With a little discipline, decent access to Wi-Fi and an aversion to talking, it’s possible to run a smartphone for $10 a month.
A relative has managed to do this for several years.
One of the big conditions: you have to own your phone, versus having a contract phone. On a contract, you’ll be required to buy higher-cost plans in order to cover the cost of the phone.
She has a pay-as-you-go plan with Virgin Mobile with a 100 MB a month data add-on that costs $10. There’s Wi-Fi at home, at work and at her favourite coffee shop. Plus, she has access to Shaw Go Wi-Fi in many public and semi-public places around Greater Victoria.
That’s enough to keep her connected at around 90% of the places she goes. For the remaining 10%, like riding the bus, the Virgin data plan kicks in.
For texting, she mostly uses Apple’s iMessage service, which goes across the Internet at no extra cost, rather than phone company texting systems. Almost everyone she texts uses iMessage.
But extra costs do get sprinkled in. A phone call is 30 cents a minute, a text outside iMessage is 15 cents. If she goes over 100 MB, it’s 15 cents per MB.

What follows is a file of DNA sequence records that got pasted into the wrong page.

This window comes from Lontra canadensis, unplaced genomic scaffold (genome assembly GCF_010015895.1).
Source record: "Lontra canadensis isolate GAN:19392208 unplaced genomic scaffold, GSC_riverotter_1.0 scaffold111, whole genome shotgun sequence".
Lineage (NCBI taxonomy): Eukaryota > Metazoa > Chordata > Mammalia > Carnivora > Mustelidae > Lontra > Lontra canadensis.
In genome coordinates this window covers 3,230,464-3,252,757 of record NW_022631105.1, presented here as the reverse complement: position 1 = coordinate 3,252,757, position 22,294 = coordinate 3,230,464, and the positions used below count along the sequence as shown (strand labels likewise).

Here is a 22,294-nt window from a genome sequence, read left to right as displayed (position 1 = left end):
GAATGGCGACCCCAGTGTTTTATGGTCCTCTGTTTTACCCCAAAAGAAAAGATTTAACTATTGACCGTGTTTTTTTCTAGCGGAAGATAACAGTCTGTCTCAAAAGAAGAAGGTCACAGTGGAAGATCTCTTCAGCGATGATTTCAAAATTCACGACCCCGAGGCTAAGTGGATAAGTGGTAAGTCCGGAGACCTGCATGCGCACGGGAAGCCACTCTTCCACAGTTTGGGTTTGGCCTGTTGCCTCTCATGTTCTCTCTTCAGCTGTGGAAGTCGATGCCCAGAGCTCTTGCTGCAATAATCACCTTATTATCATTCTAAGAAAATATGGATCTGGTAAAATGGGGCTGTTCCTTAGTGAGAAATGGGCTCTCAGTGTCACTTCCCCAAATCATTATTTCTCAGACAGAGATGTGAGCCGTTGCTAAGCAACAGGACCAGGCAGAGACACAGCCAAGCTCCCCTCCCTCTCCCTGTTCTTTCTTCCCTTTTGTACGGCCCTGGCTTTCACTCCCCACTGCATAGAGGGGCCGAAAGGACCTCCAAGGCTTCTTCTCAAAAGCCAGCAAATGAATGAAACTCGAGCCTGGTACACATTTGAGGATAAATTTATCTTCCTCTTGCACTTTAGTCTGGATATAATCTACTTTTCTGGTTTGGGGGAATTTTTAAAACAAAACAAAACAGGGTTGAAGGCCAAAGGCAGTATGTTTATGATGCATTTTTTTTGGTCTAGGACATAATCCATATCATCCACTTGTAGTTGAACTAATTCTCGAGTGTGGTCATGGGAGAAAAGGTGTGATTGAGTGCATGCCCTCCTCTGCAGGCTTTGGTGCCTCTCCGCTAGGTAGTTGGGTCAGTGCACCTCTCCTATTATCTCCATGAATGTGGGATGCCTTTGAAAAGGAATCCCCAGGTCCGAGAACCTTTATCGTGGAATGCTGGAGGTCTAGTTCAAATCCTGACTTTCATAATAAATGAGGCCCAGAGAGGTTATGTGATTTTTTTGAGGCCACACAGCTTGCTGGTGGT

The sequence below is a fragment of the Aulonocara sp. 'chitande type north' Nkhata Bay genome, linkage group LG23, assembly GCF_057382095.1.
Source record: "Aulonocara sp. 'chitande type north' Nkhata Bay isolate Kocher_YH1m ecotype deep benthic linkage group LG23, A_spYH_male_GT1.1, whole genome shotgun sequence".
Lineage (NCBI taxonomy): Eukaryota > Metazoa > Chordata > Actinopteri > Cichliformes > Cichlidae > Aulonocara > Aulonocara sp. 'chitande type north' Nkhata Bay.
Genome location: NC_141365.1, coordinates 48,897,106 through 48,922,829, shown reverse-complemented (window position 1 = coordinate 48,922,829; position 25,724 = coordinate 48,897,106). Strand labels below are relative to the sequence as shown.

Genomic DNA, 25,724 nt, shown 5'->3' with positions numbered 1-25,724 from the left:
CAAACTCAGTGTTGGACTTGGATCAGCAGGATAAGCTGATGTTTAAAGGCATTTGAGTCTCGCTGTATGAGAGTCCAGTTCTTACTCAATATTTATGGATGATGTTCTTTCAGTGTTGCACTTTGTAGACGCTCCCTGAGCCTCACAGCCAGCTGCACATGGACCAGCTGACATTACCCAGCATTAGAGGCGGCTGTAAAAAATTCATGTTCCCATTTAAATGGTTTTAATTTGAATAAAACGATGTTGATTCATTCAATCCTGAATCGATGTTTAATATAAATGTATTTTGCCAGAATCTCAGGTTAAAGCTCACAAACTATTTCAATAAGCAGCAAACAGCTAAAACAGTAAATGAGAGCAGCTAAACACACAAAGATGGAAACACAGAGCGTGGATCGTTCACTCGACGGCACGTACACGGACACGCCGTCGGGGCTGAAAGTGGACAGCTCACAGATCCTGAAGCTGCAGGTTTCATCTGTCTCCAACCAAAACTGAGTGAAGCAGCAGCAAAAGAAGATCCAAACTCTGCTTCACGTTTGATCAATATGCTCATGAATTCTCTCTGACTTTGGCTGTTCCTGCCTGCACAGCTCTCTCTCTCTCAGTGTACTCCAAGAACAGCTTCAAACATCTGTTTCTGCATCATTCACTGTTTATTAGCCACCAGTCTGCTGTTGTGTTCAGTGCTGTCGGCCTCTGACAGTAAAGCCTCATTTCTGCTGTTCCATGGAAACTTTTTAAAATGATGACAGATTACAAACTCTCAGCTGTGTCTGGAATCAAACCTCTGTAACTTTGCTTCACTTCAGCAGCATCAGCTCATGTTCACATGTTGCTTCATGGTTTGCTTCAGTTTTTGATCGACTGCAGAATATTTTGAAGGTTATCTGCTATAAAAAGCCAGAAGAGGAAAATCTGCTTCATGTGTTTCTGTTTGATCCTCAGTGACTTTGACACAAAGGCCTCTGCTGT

So she avoids voice calls, which is fine, because she much prefers texting to talking. At month-end, she often has 10 or 20 MB of data left.
Her monthly cost is usually just $10, with an occasional month that costs $12 to $15.
Except for February, when her 100 MB data plan mysteriously ran out on Day 7, and her cost for the month ended up at around $25 because of extra data charges. Her usage patterns did not change that month, so Virgin was asked for an explanation, which wasn’t supplied, apart from a canned answer about how data can be used up rapidly if you watch a video or download apps. Billing details are not readily available when a customer signs in online in search of how the charges were calculated; that’s a characteristic of the pay-as-you-go plans, a Virgin rep said without further explanation. So, that’s a danger with this approach.
After three trouble-free years, but one troublesome month, she now turns off wireless data whenever there’s a Wi-Fi signal and keeps an eye on the iPhone’s data usage counter.
I wouldn't be able to use this approach, because I talk.
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Shaw offers password-protected Wi-Fi at many public places in Greater Victoria as part of the home Internet plans it sells. You can either sign in each time with your Shaw email name and password, or automate things by going into your Shaw account online and filling in a form with the Wi-Fi ID or MAC address for the devices that you want to authorize. When you do that, authorized devices will automatically connect in Shaw Go Wi-Fi zones.
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